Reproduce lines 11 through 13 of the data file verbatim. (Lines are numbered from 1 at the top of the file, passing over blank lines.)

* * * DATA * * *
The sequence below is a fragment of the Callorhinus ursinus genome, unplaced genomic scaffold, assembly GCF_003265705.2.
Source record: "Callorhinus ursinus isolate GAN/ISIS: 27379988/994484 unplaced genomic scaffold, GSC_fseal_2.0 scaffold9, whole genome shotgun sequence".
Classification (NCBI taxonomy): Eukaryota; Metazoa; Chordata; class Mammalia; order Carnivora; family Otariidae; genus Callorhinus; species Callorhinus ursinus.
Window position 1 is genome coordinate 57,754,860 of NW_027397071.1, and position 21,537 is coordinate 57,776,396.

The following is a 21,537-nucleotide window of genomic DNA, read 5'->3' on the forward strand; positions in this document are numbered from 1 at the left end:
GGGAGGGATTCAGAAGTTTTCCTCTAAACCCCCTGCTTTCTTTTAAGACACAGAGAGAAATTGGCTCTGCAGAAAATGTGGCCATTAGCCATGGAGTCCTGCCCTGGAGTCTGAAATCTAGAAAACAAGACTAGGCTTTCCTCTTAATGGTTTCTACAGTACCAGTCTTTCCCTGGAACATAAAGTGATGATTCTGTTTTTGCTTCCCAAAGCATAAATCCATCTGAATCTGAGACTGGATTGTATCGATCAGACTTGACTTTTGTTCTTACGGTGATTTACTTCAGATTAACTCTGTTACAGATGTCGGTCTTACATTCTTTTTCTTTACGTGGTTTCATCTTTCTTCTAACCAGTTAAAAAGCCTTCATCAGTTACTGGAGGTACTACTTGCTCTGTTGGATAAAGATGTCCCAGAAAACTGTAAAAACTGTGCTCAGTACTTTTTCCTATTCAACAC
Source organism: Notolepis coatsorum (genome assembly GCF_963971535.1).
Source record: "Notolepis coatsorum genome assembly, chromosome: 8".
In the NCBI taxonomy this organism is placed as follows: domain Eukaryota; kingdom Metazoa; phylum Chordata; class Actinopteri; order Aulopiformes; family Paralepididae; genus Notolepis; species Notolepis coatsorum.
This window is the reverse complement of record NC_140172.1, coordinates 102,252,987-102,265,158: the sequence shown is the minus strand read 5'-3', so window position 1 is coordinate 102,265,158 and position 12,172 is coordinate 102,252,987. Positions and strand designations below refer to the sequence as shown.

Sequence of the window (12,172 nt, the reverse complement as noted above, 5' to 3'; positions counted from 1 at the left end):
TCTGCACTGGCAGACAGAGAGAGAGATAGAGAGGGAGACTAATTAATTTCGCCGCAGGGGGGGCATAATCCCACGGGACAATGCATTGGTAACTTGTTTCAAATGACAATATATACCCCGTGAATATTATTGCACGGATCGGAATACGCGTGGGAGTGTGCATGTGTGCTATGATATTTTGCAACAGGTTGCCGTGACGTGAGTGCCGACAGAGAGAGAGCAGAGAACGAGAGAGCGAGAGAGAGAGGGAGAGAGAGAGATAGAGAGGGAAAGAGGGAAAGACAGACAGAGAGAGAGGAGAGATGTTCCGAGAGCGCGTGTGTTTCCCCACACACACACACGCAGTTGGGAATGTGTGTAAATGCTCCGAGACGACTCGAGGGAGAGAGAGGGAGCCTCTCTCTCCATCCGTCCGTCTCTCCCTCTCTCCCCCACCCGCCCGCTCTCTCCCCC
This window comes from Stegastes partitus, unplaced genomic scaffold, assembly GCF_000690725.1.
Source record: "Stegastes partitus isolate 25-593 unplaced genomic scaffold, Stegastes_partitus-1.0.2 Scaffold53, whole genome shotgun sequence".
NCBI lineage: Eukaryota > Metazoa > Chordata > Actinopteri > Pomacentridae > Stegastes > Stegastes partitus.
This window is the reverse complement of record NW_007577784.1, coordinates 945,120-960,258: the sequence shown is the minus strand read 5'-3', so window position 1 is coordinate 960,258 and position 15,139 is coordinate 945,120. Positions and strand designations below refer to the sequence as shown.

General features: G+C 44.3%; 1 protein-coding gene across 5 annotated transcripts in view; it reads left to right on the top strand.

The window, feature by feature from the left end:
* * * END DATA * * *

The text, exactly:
Sequence of the window (12,172 nt, the reverse complement as noted above, 5' to 3'; positions counted from 1 at the left end):
TCTGCACTGGCAGACAGAGAGAGAGATAGAGAGGGAGACTAATTAATTTCGCCGCAGGGGGGGCATAATCCCACGGGACAATGCATTGGTAACTTGTTTCAAATGACAATATATACCCCGTGAATATTATTGCACGGATCGGAATACGCGTGGGAGTGTGCATGTGTGCTATGATATTTTGCAACAGGTTGCCGTGACGTGAGTGCCGACAGAGAGAGAGCAGAGAACGAGAGAGCGAGAGAGAGAGGGAGAGAGAGAGATAGAGAGGGAAAGAGGGAAAGACAGACAGAGAGAGAGGAGAGATGTTCCGAGAGCGCGTGTGTTTCCCCACACACACACACGCAGTTGGGAATGTGTGTAAATGCTCCGAGACGACTCGAGGGAGAGAGAGGGAGCCTCTCTCTCCATCCGTCCGTCTCTCCCTCTCTCCCCCACCCGCCCGCTCTCTCCCCC
This window comes from Stegastes partitus, unplaced genomic scaffold, assembly GCF_000690725.1.